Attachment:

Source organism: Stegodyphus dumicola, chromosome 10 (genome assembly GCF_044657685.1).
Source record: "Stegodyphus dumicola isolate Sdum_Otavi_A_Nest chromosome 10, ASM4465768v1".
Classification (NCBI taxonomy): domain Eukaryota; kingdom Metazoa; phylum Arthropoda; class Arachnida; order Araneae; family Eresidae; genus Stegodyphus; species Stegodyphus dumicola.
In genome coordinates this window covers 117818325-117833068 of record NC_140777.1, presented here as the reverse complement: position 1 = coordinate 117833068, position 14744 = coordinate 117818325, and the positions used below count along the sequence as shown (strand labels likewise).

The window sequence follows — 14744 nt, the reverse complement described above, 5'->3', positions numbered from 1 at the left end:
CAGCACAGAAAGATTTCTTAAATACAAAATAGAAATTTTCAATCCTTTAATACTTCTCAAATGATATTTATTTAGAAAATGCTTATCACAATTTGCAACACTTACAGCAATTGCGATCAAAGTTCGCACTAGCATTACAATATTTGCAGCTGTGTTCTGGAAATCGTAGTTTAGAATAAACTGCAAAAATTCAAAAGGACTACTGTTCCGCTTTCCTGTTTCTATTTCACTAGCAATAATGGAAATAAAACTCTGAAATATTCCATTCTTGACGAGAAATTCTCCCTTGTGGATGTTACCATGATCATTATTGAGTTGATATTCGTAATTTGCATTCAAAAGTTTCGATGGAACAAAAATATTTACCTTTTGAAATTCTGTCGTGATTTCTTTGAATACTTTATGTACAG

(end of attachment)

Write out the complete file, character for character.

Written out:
Source organism: Stegodyphus dumicola, chromosome 10 (genome assembly GCF_044657685.1).
Source record: "Stegodyphus dumicola isolate Sdum_Otavi_A_Nest chromosome 10, ASM4465768v1".
Classification (NCBI taxonomy): domain Eukaryota; kingdom Metazoa; phylum Arthropoda; class Arachnida; order Araneae; family Eresidae; genus Stegodyphus; species Stegodyphus dumicola.
In genome coordinates this window covers 117818325-117833068 of record NC_140777.1, presented here as the reverse complement: position 1 = coordinate 117833068, position 14744 = coordinate 117818325, and the positions used below count along the sequence as shown (strand labels likewise).

The window sequence follows — 14744 nt, the reverse complement described above, 5'->3', positions numbered from 1 at the left end:
CAGCACAGAAAGATTTCTTAAATACAAAATAGAAATTTTCAATCCTTTAATACTTCTCAAATGATATTTATTTAGAAAATGCTTATCACAATTTGCAACACTTACAGCAATTGCGATCAAAGTTCGCACTAGCATTACAATATTTGCAGCTGTGTTCTGGAAATCGTAGTTTAGAATAAACTGCAAAAATTCAAAAGGACTACTGTTCCGCTTTCCTGTTTCTATTTCACTAGCAATAATGGAAATAAAACTCTGAAATATTCCATTCTTGACGAGAAATTCTCCCTTGTGGATGTTACCATGATCATTATTGAGTTGATATTCGTAATTTGCATTCAAAAGTTTCGATGGAACAAAAATATTTACCTTTTGAAATTCTGTCGTGATTTCTTTGAATACTTTATGTACAG